The Sanskrit Manasollasa of 1130 AD has ‘iddarika’, but again made from urad dhal flour only.  It actually describes iddarika as made of fine urad flour fashioned into small balls and then spiced with pepper powder, cumin powder and asafoetida. In Karnataka, a century later, the idli is described as being ‘light, like coins of high value.’.
In Tamil, the ‘ itali’ makes only a late appearance, in 17 th century AD (in Maccapuranam).
All these references, Achaya notes, leave out three key aspects of idlis: “the use of rice grits along with urad dhal; the long fermentation of the mix; and the steaming of the batter to fluffiness.”
Then how did the modern idli evolve?
Achaya contends that only after 1250 AD are there references to what seem to be idlis as we know them. Achaya’s contention is that this absence from the historical record could mean that idlis are an imported concept — perhaps from Indonesia.
But again, why Indonesia?
Hindu kings from Indonesia, a country where fermenting is quite common, often came to India between the 8th and the 12th centuries, looking for brides. The cooks with them, suggested Achaya, brought the technique that changed the character of this breakfast delight. Indonesia  has a long tradition of fermented products, like tempeh (fermented soy cakes), kecap (from where we get ketchup) or something called kedli, which Achaya says, is like an idli. This is plausible enough given the many links between Southeast Asia and South India, through Hindu rulers and traders.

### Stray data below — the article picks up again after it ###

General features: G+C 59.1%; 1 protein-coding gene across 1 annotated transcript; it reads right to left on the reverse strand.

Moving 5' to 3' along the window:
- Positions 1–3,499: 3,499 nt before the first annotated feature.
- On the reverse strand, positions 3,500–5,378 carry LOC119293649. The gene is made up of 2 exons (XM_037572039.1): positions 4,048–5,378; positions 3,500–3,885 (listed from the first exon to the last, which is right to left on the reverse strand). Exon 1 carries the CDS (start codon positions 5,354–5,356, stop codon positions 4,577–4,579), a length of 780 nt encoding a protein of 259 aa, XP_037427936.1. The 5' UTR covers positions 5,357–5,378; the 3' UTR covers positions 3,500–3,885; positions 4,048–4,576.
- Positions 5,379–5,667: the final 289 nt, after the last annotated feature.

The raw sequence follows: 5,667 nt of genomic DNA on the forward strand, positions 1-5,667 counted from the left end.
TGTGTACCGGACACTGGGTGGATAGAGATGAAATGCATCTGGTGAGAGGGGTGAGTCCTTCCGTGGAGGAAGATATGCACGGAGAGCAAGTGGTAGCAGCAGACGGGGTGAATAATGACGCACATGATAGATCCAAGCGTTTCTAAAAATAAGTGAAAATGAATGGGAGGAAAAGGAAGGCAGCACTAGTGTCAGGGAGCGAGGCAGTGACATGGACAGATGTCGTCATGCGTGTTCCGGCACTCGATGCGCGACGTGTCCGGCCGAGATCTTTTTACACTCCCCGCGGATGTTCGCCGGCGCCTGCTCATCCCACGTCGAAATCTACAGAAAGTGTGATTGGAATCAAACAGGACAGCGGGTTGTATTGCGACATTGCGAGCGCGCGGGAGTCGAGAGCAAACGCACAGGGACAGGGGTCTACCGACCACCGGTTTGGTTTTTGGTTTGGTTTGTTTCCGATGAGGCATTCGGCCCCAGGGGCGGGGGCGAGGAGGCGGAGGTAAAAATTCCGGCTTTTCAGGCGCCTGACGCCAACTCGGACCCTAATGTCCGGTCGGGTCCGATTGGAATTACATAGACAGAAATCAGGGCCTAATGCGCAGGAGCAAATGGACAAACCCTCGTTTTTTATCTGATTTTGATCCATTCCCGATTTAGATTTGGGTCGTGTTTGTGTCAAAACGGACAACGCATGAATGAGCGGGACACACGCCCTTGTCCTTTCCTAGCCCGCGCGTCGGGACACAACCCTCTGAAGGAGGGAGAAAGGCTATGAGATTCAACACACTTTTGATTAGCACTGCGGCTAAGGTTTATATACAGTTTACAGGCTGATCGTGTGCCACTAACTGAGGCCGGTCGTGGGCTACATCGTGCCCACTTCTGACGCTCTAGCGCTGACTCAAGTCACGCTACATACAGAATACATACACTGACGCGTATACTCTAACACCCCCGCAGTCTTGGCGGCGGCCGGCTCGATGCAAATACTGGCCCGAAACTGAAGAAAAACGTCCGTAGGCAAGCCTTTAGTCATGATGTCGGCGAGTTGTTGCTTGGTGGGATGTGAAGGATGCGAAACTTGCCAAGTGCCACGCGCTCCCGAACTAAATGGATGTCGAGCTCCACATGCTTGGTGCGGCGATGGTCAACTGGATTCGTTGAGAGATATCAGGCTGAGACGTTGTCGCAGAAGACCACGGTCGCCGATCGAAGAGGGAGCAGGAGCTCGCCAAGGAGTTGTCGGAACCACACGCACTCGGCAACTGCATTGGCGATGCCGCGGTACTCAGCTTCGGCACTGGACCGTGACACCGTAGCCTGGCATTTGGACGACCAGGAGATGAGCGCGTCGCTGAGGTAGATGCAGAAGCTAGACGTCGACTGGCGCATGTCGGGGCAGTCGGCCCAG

Is that the only version of the story??
No.Many critics also contend that just because of the absence of literature of a particular dish cannot rule out its existence in a region. (They so badly want idli to be Indian.;)).Remember the Kannada book which had ‘ iddalige’–(Read above)–Some linguistic experts say, Many old words appearing in the Vaddaradhane,but extinct now in modern Kannada, are existing still in Tulu even now.Like “muttukadi”,”baikam”(Baikampadi) etc.Apparently, old Kannada and Tulu shared many words at that time;maybe they also shared rice dishes like iddli (iddalige). We are handicapped by the absence of Tulu texts dating back to 10th C. AD or older ones.
Compare this with the numerous leaf based steam cooked Tulu rice dishes similar to iddli in technology.However it is difficult to trace the antiquity of these leaf-wraped precursors of iddlis.